LOUISVILLE, Ky. (WDRB) -- A vigil was held in downtown Louisville Friday to send a message to Mayor Greg Fischer's office.

The vigil outside Metro Hall was in support of for a list of city services that could be cut, as city leaders look for ways to cut $35 million from the budget.

With some city services already on the chopping block, some nonprofit organizations that are partially funded by the city are worried they could be next.

"We know that the services we provide as homeless service providers or affordable housing advocates really do lift up the health and safety of many many citizens, and it's good for the whole community, when people have appropriate housing," said Maria Price from the St. John's Center for Homeless Men.

"So, the thought of any progress we've made to this point, the thought of those budget cuts would mean steps back -- and we simply can't afford to go back," said Price.

Fischer later released a statement saying he supports the vigil.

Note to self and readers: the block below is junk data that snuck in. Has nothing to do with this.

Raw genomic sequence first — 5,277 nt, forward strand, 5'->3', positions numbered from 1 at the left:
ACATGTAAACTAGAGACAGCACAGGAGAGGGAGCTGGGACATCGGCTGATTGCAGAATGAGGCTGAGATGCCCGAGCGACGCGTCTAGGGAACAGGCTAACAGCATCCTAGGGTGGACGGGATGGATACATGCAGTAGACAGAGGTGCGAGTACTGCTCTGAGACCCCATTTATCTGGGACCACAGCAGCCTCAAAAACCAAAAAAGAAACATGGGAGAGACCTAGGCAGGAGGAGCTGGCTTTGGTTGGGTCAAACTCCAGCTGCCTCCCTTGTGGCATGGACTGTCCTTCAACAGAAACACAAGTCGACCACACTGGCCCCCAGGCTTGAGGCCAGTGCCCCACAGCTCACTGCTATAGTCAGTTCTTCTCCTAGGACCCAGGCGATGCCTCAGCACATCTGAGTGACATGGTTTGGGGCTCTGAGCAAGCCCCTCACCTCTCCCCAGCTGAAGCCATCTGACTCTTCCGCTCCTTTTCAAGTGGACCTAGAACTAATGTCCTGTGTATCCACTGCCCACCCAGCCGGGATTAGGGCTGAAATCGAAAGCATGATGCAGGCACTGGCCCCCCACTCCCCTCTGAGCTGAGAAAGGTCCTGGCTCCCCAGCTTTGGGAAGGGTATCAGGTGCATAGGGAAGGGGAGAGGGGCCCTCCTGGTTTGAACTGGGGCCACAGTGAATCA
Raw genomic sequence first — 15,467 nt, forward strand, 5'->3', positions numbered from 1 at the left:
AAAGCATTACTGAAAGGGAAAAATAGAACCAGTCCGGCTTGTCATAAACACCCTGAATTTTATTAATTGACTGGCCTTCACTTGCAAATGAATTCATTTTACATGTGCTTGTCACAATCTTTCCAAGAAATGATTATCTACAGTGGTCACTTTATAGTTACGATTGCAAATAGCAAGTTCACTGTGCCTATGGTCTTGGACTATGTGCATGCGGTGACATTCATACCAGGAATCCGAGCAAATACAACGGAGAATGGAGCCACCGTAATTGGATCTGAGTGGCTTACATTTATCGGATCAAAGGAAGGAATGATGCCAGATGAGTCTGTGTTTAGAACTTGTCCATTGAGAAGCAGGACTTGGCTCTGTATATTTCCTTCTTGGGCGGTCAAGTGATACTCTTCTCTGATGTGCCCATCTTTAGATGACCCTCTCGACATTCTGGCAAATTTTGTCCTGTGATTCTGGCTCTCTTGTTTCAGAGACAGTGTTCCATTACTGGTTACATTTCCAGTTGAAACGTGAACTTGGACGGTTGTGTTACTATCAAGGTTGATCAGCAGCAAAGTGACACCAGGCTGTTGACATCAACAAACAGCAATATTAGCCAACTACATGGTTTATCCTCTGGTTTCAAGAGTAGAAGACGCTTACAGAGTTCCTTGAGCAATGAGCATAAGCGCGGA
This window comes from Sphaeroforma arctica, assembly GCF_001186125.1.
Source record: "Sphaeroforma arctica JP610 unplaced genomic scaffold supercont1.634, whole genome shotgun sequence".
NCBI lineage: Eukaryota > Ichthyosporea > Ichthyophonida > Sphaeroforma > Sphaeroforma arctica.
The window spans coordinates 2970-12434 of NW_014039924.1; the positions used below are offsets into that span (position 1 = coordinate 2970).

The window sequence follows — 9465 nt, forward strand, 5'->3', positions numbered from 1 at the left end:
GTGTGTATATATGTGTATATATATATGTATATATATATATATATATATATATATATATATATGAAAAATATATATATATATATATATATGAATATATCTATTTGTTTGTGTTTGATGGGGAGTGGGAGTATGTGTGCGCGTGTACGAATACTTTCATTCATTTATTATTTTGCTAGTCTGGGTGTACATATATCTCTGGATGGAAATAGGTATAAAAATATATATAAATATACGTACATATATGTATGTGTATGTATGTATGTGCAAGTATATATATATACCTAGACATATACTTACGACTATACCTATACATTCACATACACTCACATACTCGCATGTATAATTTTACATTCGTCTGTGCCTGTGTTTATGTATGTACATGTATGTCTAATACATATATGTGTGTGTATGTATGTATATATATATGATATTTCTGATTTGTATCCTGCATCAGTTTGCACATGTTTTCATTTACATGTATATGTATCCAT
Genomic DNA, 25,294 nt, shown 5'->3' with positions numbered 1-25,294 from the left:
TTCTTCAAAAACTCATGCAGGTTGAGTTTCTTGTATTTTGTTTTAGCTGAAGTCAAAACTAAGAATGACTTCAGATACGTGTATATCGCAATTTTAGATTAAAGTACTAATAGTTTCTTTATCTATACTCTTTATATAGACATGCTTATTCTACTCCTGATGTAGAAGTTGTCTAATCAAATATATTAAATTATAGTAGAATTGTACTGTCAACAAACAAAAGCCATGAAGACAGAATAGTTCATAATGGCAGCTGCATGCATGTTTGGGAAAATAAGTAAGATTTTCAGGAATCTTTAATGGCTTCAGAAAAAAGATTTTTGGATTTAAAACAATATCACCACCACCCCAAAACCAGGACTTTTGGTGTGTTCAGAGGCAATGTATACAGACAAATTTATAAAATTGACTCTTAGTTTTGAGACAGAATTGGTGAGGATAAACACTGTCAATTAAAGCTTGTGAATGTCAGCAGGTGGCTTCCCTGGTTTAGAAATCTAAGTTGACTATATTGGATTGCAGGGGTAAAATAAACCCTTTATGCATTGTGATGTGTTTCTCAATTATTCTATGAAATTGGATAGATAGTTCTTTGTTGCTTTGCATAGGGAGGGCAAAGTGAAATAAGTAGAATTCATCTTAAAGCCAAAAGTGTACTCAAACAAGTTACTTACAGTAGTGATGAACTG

“I stand in solidarity today with those attending the Vigil for a Just Budget. Lacking new revenue to offset a $35 million shortfall created largely by a state increase in our pension obligation, difficult cuts are unavoidable. Certainly, this is not the budget I want to present; it is not the budget that our city and our people deserve. Still, my team and I are working diligently to find ways to minimize the impact on our most vulnerable. And even as we work on the budget for the coming fiscal year, let’s be mindful that the pension obligation grows every year through 2023, to $65 million. I hope that those calling for a Just Budget will join me in also urging the state and Metro Council for new revenues to avoid ever worsening cuts in the years to come.”

Fischer is scheduled to unveil his budget next week. It's expected to include millions of dollars in cuts.

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